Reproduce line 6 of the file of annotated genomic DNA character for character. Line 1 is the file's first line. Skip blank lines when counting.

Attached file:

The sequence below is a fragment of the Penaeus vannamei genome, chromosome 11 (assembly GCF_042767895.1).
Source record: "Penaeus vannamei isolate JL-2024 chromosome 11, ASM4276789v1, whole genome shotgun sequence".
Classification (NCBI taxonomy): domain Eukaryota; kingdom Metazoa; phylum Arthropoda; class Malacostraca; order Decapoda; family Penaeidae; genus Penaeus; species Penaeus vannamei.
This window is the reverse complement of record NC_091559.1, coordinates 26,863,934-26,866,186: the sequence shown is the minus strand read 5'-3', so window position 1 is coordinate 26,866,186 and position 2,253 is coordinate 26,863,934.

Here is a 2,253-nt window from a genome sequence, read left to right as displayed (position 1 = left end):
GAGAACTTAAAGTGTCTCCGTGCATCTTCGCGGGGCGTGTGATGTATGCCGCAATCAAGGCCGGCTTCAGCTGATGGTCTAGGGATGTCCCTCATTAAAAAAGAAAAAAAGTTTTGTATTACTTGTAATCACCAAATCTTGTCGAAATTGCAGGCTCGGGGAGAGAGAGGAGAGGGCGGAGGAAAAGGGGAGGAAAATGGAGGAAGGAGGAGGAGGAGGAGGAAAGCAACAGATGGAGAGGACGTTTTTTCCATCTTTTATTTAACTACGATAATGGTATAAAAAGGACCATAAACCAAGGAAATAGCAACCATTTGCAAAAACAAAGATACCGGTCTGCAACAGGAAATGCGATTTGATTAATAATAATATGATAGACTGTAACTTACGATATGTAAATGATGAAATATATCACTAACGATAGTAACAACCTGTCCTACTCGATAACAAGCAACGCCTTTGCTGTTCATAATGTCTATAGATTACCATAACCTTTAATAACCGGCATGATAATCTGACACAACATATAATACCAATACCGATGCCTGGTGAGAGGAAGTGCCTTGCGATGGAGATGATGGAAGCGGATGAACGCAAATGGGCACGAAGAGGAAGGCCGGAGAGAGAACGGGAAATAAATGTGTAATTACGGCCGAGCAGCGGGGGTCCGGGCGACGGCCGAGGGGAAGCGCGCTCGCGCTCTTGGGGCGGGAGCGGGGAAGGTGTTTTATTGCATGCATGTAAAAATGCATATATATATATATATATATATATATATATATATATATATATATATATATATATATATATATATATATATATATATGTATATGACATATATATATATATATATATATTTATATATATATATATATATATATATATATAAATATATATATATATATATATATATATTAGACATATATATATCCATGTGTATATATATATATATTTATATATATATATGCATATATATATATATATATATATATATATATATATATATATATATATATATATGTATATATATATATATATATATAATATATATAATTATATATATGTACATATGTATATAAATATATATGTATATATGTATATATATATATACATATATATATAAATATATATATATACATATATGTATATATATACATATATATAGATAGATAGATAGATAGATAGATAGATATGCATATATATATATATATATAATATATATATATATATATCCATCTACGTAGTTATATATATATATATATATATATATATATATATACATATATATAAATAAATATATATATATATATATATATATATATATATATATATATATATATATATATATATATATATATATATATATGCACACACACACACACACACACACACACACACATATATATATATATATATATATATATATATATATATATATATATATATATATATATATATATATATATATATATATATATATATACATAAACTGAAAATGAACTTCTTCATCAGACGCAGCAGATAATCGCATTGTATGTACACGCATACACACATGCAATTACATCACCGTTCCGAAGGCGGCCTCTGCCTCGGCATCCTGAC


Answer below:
GAGAACTTAAAGTGTCTCCGTGCATCTTCGCGGGGCGTGTGATGTATGCCGCAATCAAGGCCGGCTTCAGCTGATGGTCTAGGGATGTCCCTCATTAAAAAAGAAAAAAAGTTTTGTATTACTTGTAATCACCAAATCTTGTCGAAATTGCAGGCTCGGGGAGAGAGAGGAGAGGGCGGAGGAAAAGGGGAGGAAAATGGAGGAAGGAGGAGGAGGAGGAGGAAAGCAACAGATGGAGAGGACGTTTTTTCCATCTTTTATTTAACTACGATAATGGTATAAAAAGGACCATAAACCAAGGAAATAGCAACCATTTGCAAAAACAAAGATACCGGTCTGCAACAGGAAATGCGATTTGATTAATAATAATATGATAGACTGTAACTTACGATATGTAAATGATGAAATATATCACTAACGATAGTAACAACCTGTCCTACTCGATAACAAGCAACGCCTTTGCTGTTCATAATGTCTATAGATTACCATAACCTTTAATAACCGGCATGATAATCTGACACAACATATAATACCAATACCGATGCCTGGTGAGAGGAAGTGCCTTGCGATGGAGATGATGGAAGCGGATGAACGCAAATGGGCACGAAGAGGAAGGCCGGAGAGAGAACGGGAAATAAATGTGTAATTACGGCCGAGCAGCGGGGGTCCGGGCGACGGCCGAGGGGAAGCGCGCTCGCGCTCTTGGGGCGGGAGCGGGGAAGGTGTTTTATTGCATGCATGTAAAAATGCATATATATATATATATATATATATATATATATATATATATATATATATATATATATATATATATATATATATATATGTATATGACATATATATATATATATATATATTTATATATATATATATATATATATATATATAAATATATATATATATATATATATATATTAGACATATATATATCCATGTGTATATATATATATATTTATATATATATATGCATATATATATATATATATATATATATATATATATATATATATATATATATATGTATATATATATATATATATATAATATATATAATTATATATATGTACATATGTATATAAATATATATGTATATATGTATATATATATATACATATATATATAAATATATATATATACATATATGTATATATATACATATATATAGATAGATAGATAGATAGATAGATAGATATGCATATATATATATATATATAATATATATATATATATATCCATCTACGTAGTTATATATATATATATATATATATATATATATATACATATATATAAATAAATATATATATATATATATATATATATATATATATATATATATATATATATATATATATATATATATATATATGCACACACACACACACACACACACACACACACATATATATATATATATATATATATATATATATATATATATATATATATATATATATATATATATATATATATATATATATATATACATAAACTGAAAATGAACTTCTTCATCAGACGCAGCAGATAATCGCATTGTATGTACACGCATACACACATGCAATTACATCACCGTTCCGAAGGCGGCCTCTGCCTCGGCATCCTGAC